The 10-10-10 Rule
By Carmel Fisher
27 October, 2017
They say often the best ideas are the simplest. I recently learned of a clever but simple aid to decision-making.
I almost missed the “10-10-10 Rule” since it was in a book by Suzy Welch with a far from simple title: A Fast and Powerful Way to Get Unstuck in Love, at Work, and with Your Family.
The idea is when you face a conflict about a decision or action, in work or in your private life, you should take a moment to ask yourself three questions:
- How will I feel about it in 10 minutes?
- How will I feel about it in 10 months?
- How will I feel about it in 10 years?
The 10-10-10 method works to enable better decision-making by training your brain to think beyond short-term emotions.
The author says your brain can be taught to automatically analyse second and third-order consequences of different actions, rather than considering just the here and now.
It is often hard to maintain perspective when facing a thorny dilemma. We are often blinded by the particulars of the situation and can be caught in the grip of visceral emotion – anger, lust, greed or anxiety.
While such emotion fades, the consequences of our decisions don’t. This is what lies beneath the wisdom that when making important decisions, we should sleep on it.
I can appreciate the benefit of applying the 10-10-10 rule to both personal and investment decisions.
In fact, I think I probably already apply a version of it. When discussing tattoos with my daughters, I’ve always cautioned them about the second order consequences – how will it look when you’re my age? Will youstill love it when it detracts from a beautiful outfit?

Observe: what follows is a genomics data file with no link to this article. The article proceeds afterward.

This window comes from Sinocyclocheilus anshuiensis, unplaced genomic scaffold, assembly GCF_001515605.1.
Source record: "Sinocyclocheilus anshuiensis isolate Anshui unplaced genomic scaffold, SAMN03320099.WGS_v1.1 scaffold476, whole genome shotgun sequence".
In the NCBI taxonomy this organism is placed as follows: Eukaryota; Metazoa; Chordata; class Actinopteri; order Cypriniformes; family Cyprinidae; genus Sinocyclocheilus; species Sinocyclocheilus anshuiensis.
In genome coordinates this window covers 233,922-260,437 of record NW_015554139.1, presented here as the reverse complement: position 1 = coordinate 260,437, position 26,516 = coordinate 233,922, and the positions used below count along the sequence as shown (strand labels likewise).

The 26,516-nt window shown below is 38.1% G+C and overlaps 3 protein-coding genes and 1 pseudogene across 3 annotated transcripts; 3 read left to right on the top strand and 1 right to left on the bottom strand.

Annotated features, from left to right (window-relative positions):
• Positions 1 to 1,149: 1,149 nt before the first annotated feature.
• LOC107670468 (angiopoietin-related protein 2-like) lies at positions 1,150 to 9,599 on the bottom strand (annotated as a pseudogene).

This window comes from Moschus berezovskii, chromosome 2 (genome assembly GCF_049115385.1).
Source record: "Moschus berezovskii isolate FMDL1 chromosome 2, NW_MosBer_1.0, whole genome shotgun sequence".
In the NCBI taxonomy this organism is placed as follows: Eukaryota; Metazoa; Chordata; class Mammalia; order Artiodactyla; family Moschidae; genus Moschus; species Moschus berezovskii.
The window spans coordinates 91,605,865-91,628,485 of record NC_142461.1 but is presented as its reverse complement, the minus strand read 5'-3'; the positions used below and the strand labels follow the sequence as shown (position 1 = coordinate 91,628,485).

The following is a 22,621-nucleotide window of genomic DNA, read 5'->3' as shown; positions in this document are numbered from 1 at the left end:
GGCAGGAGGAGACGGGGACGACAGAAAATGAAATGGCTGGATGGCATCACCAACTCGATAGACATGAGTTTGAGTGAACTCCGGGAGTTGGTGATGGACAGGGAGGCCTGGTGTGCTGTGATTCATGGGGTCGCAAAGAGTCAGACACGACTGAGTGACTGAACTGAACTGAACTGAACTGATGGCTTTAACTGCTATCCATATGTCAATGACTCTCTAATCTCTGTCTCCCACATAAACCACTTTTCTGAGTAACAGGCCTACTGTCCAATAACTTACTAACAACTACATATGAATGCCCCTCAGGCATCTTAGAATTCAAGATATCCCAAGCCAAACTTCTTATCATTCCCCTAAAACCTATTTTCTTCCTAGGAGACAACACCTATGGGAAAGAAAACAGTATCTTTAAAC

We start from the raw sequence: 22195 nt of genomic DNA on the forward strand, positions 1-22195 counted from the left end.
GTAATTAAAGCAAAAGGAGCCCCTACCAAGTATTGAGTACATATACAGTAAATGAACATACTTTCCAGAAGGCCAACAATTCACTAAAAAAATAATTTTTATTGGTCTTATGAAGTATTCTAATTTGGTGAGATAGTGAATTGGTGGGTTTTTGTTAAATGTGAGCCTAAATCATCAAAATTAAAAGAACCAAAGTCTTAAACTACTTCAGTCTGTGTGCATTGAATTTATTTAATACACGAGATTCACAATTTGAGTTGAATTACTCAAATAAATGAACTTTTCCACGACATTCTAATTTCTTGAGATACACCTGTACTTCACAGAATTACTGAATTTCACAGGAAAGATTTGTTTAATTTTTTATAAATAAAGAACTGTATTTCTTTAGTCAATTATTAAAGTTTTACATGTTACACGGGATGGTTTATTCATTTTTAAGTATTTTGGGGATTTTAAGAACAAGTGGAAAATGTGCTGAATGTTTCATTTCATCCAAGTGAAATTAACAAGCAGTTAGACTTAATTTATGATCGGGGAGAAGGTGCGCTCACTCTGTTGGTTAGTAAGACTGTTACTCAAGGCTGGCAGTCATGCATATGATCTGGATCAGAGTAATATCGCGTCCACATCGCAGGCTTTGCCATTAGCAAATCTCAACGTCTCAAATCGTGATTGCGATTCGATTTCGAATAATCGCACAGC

I’m sure I applied the 10-10-10 rule in my younger days when I decided to work immediately after university rather than travelling on overseas adventures. While the idea of an OE was tempting back then, I know with hindsight longer-term thinking paid off.
I can now travel whenever I like, and enjoy experiences of a standard I could not otherwise have afforded.
Similarly, in my investment decisions, I have applied a variation of the 10-10-10 rule, though I think this idea is superior.
I have always considered Warren Buffett’s suggestion that you imagine the stock market will close for 10 years. Would you want to own this investment for 10 years, having no way of selling it in that time?
The 10-10-10 rule is better because even with a high quality crystal ball, the outlook over a decade is cloudy and a lot can happen in the medium term – somewhere between 10 minutes and 10 years!
The rule can also help once you’ve bought an investment. So often a share price will reflect short-term noise which can generate short-term emotion, to our detriment.
If a company announced an earnings shortfall which resulted in an immediate share price fall, we might be tempted to sell before the price fell further.
But, in pausing to ask how we might feel about this short-term earnings blip in 10 months’ time, or 10 years’ time, we might be more inclined to buy than to sell. Particularly if we stopto consider why earnings had fallen; perhaps it was to shore up future earnings.
To me, the magic of 10-10-10 is it allows perspective in any decision as to the insignificance of downsides and the potential size of upsides – a simple but powerful idea all can employ.